How to use back button with return data in Flutter ?

· 5 min read
How to use back button with return data in Flutter
How to use back button with return data in Flutter

Navigation is used to redirect users from one screen to another screen. In this article, we will look into how to use the back button with return data in Flutter.

How to use the back button with return data in Flutter?

You can try the below way:

On 1st Screen

void goToSecondScreen()async {
 var result = await Navigator.push(_context, new MaterialPageRoute(
 builder: (BuildContext context) => new SecondScreen(context),
 fullscreenDialog: true,)
);

Scaffold.of(_context).showSnackBar(SnackBar(content: Text("$result"),duration: Duration(seconds: 3),));
}

On a 2nd Screen

Navigator.pop(context, "Hello world");

The default BackButton takes over the leading property of your AppBar so all you need to do is to override the leading property with your custom back button, for example:

leading: IconButton(icon:Icon(Icons.chevron_left),onPressed:() => Navigator.pop(context, false),),)

The easier way is to wrap the body in WillPopScope(), in this way it will work with the Back Button on the Top AND the Android Back Button on the Bottom.

Here is an example where both back buttons return false:

final return = Navigator.of(context).push(MaterialPageRoute<bool>(
    builder: (BuildContext context) {
      return Scaffold(
        appBar: AppBar(
          title: Text("New Page"),
        ),
        body: WillPopScope(
          onWillPop: () async {
             Navigator.pop(context, false);
             return false;
          },
          child: newPageStuff(),
        ),
      );
    },
));

You can do this with the Navigator.pop() method using the following steps:

  • Define the home screen

The home screen displays a button. When tapped, it launches the selection screen.

class HomeScreen extends StatelessWidget {
  @override
  Widget build(BuildContext context) {
    return Scaffold(
      appBar: AppBar(
        title: Text('Returning Data Demo'),
      ),
      // Create the SelectionButton widget in the next step.
      body: Center(child: SelectionButton()),
    );
  }
}
  • Add a button that launches the selection screen

Now, create the SelectionButton, which does the following:

  1. Launches the SelectionScreen when it’s tapped.
  2. After that wait for the SelectionScreen to return a result.
    class SelectionButton extends StatelessWidget {
      @override
      Widget build(BuildContext context) {
        return RaisedButton(
          onPressed: () {
            _navigateAndDisplaySelection(context);
          },
          child: Text('Pick an option, any option!'),
        );
      }
    
      // A method that launches the SelectionScreen and awaits the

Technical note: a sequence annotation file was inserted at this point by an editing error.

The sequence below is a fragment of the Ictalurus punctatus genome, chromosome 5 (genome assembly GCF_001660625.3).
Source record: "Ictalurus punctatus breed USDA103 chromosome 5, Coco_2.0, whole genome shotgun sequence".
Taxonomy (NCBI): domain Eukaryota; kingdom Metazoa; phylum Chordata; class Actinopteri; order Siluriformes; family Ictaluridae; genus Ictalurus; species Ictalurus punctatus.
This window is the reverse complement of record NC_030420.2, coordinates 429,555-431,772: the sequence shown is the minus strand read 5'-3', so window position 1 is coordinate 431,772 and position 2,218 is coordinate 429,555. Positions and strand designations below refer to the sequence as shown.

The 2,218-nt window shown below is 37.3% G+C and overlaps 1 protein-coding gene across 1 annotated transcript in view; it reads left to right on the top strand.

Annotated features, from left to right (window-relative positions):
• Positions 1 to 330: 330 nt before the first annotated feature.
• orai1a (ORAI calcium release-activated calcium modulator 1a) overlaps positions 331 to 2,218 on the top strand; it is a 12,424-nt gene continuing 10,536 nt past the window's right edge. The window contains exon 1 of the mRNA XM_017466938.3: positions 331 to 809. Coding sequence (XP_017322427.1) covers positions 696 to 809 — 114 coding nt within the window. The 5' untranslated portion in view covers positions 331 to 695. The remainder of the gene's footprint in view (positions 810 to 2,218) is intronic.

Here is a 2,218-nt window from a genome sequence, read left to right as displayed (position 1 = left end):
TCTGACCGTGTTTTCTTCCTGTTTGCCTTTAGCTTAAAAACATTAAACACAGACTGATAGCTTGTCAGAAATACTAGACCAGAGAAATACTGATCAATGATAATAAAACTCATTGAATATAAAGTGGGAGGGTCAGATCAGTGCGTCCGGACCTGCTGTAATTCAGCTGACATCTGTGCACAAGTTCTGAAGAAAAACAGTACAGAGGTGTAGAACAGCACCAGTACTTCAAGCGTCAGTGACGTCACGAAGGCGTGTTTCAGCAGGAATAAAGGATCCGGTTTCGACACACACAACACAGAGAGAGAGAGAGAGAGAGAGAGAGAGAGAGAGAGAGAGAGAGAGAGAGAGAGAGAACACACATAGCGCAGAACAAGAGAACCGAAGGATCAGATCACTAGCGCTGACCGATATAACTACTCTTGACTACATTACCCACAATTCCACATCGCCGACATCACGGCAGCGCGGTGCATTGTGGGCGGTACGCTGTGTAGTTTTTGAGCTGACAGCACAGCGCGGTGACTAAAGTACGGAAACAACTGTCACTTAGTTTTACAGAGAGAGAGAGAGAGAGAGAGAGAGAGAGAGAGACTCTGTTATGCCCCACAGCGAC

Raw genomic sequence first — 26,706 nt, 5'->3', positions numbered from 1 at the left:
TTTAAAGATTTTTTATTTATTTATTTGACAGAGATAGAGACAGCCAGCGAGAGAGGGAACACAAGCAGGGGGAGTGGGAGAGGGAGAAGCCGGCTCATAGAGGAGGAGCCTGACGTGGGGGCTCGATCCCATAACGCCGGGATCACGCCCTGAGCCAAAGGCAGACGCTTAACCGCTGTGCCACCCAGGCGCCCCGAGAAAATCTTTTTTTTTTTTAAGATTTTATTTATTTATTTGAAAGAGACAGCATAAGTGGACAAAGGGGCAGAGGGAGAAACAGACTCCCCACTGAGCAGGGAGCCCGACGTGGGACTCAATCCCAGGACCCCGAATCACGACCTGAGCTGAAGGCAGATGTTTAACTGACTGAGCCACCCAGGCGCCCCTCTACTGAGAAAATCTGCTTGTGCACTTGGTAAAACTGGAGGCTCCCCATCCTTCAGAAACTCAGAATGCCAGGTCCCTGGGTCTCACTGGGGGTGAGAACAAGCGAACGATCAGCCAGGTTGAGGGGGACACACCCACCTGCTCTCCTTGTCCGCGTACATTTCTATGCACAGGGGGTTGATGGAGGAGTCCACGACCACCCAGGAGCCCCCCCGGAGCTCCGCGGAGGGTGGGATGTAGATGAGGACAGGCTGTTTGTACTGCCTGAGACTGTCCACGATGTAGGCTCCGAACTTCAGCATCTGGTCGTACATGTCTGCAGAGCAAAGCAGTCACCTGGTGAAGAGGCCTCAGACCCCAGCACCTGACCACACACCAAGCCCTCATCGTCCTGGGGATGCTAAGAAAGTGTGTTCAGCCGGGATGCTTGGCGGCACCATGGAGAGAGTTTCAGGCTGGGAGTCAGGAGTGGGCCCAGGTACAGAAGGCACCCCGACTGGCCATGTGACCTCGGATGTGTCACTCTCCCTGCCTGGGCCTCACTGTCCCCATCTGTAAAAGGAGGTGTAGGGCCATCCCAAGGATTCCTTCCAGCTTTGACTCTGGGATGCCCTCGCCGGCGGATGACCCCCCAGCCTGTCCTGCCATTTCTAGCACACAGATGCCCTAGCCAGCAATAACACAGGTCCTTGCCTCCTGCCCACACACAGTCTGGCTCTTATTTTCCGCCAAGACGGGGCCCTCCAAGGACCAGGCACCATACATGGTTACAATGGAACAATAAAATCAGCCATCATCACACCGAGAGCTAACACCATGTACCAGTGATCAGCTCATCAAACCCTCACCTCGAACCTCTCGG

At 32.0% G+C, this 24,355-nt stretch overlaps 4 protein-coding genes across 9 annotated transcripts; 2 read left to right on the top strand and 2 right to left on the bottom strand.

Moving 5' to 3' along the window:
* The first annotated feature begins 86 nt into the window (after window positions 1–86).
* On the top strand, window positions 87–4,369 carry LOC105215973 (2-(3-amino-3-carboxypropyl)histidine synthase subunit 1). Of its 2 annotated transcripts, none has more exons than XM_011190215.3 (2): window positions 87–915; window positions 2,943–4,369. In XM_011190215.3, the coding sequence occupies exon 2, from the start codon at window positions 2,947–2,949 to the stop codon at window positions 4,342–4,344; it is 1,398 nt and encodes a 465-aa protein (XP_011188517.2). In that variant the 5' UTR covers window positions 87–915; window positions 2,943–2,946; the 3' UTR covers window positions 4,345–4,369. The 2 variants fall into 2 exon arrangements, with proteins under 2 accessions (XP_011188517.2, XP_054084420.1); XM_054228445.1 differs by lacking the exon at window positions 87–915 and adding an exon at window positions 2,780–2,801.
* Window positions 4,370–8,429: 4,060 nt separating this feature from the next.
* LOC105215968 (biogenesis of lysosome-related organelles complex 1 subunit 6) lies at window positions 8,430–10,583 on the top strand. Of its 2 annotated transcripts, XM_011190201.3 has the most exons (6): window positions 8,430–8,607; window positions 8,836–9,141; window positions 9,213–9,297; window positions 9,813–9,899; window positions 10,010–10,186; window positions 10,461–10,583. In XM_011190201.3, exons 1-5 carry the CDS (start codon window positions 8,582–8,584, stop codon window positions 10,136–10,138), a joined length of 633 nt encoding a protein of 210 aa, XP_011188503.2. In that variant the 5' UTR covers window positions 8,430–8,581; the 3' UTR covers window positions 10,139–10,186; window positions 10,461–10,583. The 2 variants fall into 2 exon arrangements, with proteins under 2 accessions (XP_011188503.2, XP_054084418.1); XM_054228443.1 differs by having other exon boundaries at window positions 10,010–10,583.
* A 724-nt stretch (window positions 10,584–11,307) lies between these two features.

// result from Navigator.pop.
      _navigateAndDisplaySelection(BuildContext context) async {
        // Navigator.push returns a Future that completes after calling
        // Navigator.pop on the Selection Screen.
        final result = await Navigator.push(
          context,
          // Create the SelectionScreen in the next step.
          MaterialPageRoute(builder: (context) => SelectionScreen()),
        );
      }
    }
  1. Show the selection screen with two buttons

Now, build a selection screen that contains two buttons. When a user taps a button, that app closes the selection screen and lets the home screen know which button was tapped.

This step defines the UI. The next step adds code to return data.

class SelectionScreen extends StatelessWidget {
  @override
  Widget build(BuildContext context) {
    return Scaffold(
      appBar: AppBar(
        title: Text('Pick an option'),
      ),
      body: Center(
        child: Column(
          mainAxisAlignment: MainAxisAlignment.center,
          children: <Widget>[
            Padding(
              padding: const EdgeInsets.all(8.0),
              child: RaisedButton(
                onPressed: () {
                  // Pop here with "Yep"...
                },
                child: Text('Yep!'),
              ),
            ),
            Padding(
              padding: const EdgeInsets.all(8.0),
              child: RaisedButton(
                onPressed: () {
                  // Pop here with "Nope"
                },
                child: Text('Nope.'),
              ),
            )
          ],
        ),
      ),
    );
  }
}
  • When a button is tapped, close the selection screen

Now, update the onPressed() callback for both of the buttons. To return data to the first screen, use the Navigator.pop() method, which accepts an optional second argument called result. Any result is returned to the Future in the SelectionButton.

RaisedButton(
  onPressed: () {
    // The Yep button returns "Yep!" as the result.
    Navigator.pop(context, 'Yep!');
  },
  child: Text('Yep!'),
);
  1. Show a snackbar on the home screen with the selection

Now that you’re launching a selection screen and awaiting the result, you’ll want to do something with the information that’s returned.

In this case, show a snackbar displaying the result by using the _navigateAndDisplaySelection() method in SelectionButton:

_navigateAndDisplaySelection(BuildContext context) async {
  final result = await Navigator.push(
    context,
    MaterialPageRoute(builder: (context) => SelectionScreen()),
  );

  // After the Selection Screen returns a result, hide any previous snackbars
  // and show the new result.
  Scaffold.of(context)
    ..removeCurrentSnackBar()
    ..showSnackBar(SnackBar(content: Text("$result")));
}

Conclusion:

Thanks for being with us !!!

So, in this article, we have seen what is Async/Await/then in Dart/Flutter.

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